The book by Grace Metalious first appeared in 1956. It is tells the tale of the dark side, below the surface, life of a small New England town. The movie starring Lana Turner came out the next year. I was 6. I didn't read the book until I was in high school, sneaking it into study hall.
Peyton Place, the TV show, was on from 1964-1969 and starred Dorothy Malone, Ryan O' Neal and Mia Farrow . It was television's first night time soap and I was hooked. 1964 was also the year I was a Freshman in high school. This was a "have to watch" program for my girl friends and I. I was lucky that my mother liked it too. It was considered pretty daring at the time.
Of course, my favorite character was not the virginal Allison McKenzie (Mia Farrow). Oh, no. I was in awe of Betty Anderson's (Barbara Parkins) "bad girl" persona. She was much more daring than I was so I could only imagine doing the things she did. Actually, I couldn't imagine them. There were certain things, many things really, that "nice girls" didn't do because you didn't want to "ruin your reputation", so said my southern mother. Seriously. I mean, we were taking Home Ec classes and learning how to sew aprons.
I thought Ryan O'Neal was dreamy but he was he was a "bad boy" because he "did it" with Betty Anderson. Betty's reputation was really shot. I probably would not have dated him because of the guilt by association thing.
I was just starting to date as a Freshman. Mostly, I dated Senior football players. I really don't know how that started but, again, I had to follow the unwritten rules for nice girls. I remember one instance when a couple of my guy friends saw me walking up town and stopped the car to talk. I could see the driver was holding a beer between his legs on the seat. He asked me out on a date and I said no....because of the beer. Later I said yes, because he wasn't holding a beer at the time. Why that made sense I do not know. Probably because it is easy to ignore certain things if the proof is not staring you in the face. Nice girls did not drink beer or date those that did.....accept we knew they did, we just refused to acknowledge it.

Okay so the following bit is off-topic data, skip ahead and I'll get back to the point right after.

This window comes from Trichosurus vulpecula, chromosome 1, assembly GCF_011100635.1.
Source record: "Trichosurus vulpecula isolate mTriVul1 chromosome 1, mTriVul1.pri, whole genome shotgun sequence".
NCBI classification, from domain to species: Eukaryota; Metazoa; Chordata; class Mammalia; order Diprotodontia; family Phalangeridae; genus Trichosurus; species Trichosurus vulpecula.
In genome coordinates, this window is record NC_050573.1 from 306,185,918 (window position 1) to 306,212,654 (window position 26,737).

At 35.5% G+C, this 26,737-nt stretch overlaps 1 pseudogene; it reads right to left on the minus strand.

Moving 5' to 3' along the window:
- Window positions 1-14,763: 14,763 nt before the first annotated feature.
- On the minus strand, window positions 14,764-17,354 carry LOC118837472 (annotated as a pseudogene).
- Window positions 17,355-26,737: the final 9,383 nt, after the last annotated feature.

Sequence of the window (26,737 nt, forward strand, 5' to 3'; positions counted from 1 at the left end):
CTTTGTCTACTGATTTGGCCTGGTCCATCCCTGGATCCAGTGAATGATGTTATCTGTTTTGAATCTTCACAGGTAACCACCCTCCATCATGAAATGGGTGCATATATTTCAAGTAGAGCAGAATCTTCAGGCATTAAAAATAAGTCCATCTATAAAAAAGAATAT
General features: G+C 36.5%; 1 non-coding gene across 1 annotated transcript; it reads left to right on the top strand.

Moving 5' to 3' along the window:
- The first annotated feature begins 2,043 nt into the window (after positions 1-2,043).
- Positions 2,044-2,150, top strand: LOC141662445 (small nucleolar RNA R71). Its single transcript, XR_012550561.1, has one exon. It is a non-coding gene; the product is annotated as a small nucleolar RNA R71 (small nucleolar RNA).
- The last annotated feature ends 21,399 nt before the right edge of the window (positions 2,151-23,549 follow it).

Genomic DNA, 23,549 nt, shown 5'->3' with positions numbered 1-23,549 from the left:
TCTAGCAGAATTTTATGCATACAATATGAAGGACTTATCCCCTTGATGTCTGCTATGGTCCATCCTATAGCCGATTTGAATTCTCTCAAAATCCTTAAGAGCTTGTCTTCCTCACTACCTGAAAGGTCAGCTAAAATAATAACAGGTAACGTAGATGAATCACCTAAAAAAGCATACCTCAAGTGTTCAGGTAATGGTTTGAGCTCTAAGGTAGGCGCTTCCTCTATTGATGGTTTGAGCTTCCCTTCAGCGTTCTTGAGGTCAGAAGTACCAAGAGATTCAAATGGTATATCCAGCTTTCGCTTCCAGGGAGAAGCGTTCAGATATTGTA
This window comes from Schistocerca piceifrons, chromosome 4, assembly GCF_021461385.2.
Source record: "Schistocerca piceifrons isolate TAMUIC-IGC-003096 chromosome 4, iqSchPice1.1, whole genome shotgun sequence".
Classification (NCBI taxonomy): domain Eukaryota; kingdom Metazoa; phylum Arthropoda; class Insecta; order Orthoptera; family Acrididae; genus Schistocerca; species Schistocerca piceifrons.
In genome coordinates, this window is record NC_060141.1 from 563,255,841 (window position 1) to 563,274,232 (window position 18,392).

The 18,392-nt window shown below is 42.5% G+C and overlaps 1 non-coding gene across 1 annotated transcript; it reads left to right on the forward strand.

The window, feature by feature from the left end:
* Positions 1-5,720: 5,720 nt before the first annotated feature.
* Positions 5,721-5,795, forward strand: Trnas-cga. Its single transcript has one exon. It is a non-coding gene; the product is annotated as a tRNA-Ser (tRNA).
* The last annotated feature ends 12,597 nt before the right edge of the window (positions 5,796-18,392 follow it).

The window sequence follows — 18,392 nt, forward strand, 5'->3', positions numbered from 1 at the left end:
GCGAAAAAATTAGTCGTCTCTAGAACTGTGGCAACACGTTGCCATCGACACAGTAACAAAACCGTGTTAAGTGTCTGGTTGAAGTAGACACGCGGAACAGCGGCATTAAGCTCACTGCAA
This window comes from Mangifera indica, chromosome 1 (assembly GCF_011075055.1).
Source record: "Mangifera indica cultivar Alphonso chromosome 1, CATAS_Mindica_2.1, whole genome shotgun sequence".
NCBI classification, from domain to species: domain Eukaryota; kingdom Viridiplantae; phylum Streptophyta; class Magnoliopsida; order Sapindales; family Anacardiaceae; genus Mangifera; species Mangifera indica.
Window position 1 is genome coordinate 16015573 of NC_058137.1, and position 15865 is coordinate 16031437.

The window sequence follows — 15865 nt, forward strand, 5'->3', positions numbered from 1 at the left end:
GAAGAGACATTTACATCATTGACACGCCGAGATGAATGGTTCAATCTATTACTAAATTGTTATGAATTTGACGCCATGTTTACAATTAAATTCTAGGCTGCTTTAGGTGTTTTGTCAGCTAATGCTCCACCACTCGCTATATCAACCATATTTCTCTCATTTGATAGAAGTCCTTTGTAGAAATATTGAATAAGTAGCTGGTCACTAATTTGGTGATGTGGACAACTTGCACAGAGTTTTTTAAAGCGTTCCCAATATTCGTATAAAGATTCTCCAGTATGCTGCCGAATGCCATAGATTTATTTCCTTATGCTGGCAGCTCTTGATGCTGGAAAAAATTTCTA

I am certainly not passing judgement on anyone that chose to do things differently. I fully admit I was raised with guilt. My mother was an expert at that. Plus, it was the times. It was the end of an era before birth control and the whole sexual movement began. It wasn't long before I was singing "If You Can't be With The One you Love, Love the One You're With" right along with everyone else. I sang it but I didn't live it. As I tell my daughters, I was a hippy for the fashion style, not the life style.
Back to Peyton Place though - On one occasion, there was some reason we girls could not watch Peyton Place, so my mother tape recorded it for us to listen to later. I took that tape to school, where I was a librarian for 3rd hour... (which mean for one class period I worked in the Library) and the Head Librarian let us listen to it together. I was a librarian for my Freshman year and a small part of my Sophomore year. Small part because I got kicked out of the library for talking to boys...... and not just kicked out for that hour... I was the only librarian that I know of, that ever got kicked out of her job! I had to go to study hall the rest of the year. (It was so worth it!) So, when my girls had "talks too much" written on their report cards, I could really understand that. It's genetic.
There was Dark Shadows in the afternoon but Peyton Place had the night and my imagination.